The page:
Where's the excitement?
On the surface, it looks like the dream of a regional rec-plex is stuck on some back burner. We're optimistic that in fact, going ahead with an indoor swimming pool is going to turn out to be a big step forward.
It's the old story about what's the best way to eat an elephant? One bite at a time. We also like the saying, "Where there's a will, there's a way." And how about "Necessity is the mother of invention?"
It's true that a $15 or $17 million rec plex would be a fine addition to the region. It's also true that bits and pieces built over the next few years can likely be built several years before one big complex will be built.
The swimming pool is just one item that, out of the way, kick starts other ideas. Practice ice? If the Sports Palace is in good shape, why not use the curling rink surface and build a new curling rink with add ons? Cultural centre? Maybe it's time to bring that idea back. The old outdoor pool? Would it make a good start on a skateboard park?
We're not saying any one idea is better than another. Nor are we advocating any particular idea. We are saying that now that a particular direction is established let's get on with two things.
First, let's make the indoor pool the best darn facility in Alberta, without distracting from ideas down the road.
Two, let's start looking hard at those ideas. They are not dead by any means at all. We can make them work, one bite at a time.
They can manage, we can't
Edmonton Mayor Bill Smith says the cost of city cops works out to just $11 per month for the average household in Edmonton.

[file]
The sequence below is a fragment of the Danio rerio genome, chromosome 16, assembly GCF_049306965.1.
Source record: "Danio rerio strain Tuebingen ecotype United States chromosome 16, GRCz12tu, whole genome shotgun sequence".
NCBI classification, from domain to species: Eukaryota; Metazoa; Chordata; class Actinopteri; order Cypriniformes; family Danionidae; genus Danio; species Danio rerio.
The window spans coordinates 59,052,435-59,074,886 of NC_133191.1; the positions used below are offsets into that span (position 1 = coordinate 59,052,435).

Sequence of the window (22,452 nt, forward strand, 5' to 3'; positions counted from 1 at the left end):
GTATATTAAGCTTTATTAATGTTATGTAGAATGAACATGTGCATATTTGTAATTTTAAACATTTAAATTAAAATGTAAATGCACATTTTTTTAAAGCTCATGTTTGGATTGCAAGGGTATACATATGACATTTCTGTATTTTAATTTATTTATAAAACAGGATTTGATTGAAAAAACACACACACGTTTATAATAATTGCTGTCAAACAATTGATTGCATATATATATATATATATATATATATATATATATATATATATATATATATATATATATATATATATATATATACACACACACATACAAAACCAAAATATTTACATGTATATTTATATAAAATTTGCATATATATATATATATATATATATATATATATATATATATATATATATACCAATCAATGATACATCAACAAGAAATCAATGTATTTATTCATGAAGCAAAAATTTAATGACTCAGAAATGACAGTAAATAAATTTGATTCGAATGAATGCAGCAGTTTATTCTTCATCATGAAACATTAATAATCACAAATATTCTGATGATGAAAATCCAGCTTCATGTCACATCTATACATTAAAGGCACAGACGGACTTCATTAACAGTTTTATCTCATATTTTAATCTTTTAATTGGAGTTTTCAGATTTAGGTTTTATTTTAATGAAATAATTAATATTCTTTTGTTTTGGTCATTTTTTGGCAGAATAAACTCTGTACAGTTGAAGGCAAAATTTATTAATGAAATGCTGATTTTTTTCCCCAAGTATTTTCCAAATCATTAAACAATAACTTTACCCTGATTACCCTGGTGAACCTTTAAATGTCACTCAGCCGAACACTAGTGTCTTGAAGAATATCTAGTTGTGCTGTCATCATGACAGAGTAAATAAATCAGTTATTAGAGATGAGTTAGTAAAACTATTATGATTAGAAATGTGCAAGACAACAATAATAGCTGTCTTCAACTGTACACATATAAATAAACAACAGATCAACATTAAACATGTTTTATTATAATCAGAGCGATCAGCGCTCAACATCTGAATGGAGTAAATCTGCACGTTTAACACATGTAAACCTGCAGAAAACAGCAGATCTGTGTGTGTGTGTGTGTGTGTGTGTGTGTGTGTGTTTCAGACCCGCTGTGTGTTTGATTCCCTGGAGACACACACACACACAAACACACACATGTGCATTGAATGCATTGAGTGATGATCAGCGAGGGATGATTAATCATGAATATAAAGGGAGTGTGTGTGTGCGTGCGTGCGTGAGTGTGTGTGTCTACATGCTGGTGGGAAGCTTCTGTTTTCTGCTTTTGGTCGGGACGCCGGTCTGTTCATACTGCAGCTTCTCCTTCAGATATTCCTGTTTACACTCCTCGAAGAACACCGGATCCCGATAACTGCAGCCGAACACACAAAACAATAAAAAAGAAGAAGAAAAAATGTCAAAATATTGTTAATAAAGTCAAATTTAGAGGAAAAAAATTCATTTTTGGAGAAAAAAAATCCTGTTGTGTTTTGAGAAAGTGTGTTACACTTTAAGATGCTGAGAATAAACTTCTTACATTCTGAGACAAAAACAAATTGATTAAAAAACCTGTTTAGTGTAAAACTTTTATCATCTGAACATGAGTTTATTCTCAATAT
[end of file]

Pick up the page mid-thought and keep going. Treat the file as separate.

Mayor Bill says that's a heckuva deal, considering it costs at least $25 per month for something as simple as an alarm monitoring system for a house. Using the same sort of thinking, High Prairie residents pay about $35 per month for cops. Just over 3 times as much as Edmonton. But still, about the same amount as the alarm company. Gee, what a deal!
Something is screwy here. Maybe it isn't that police are so cheap, which they are not. Maybe instead, it's because alarm systems are so expensive. One has to wonder, just how much it would cost per month for an alarm if it was mandatory every house and business in Edmonton had to be alarmed?
But, we are getting away from the story.
Not only is High Prairie paying 3 times what Edmonton pays (and still getting a heckuva deal by the way) Edmonton rakes in a ton of cash in fines and tickets.
High Prairie gets about $40,000 a year in fines. Edmonton, maybe $40 million. With all that money to work with, Edmonton still has problems with no end of gangs and drug dealers and stabbings and assaults. Not to mention, they have so many speeders they have to use photo radar and red light cameras to catch them!
In the end, Edmonton is paying 18 per cent of its total budget for police. That's offset immensely by fine revenue, bringing it down to 14 per cent or so. High Prairie, even using fine revenue, pays 43 per cent of its total budget for police.
Maybe alarms look cheap by comparsion. All it means is, you can twist numbers around to even make mud look clear. Edmonton has nothing to complain about at all.
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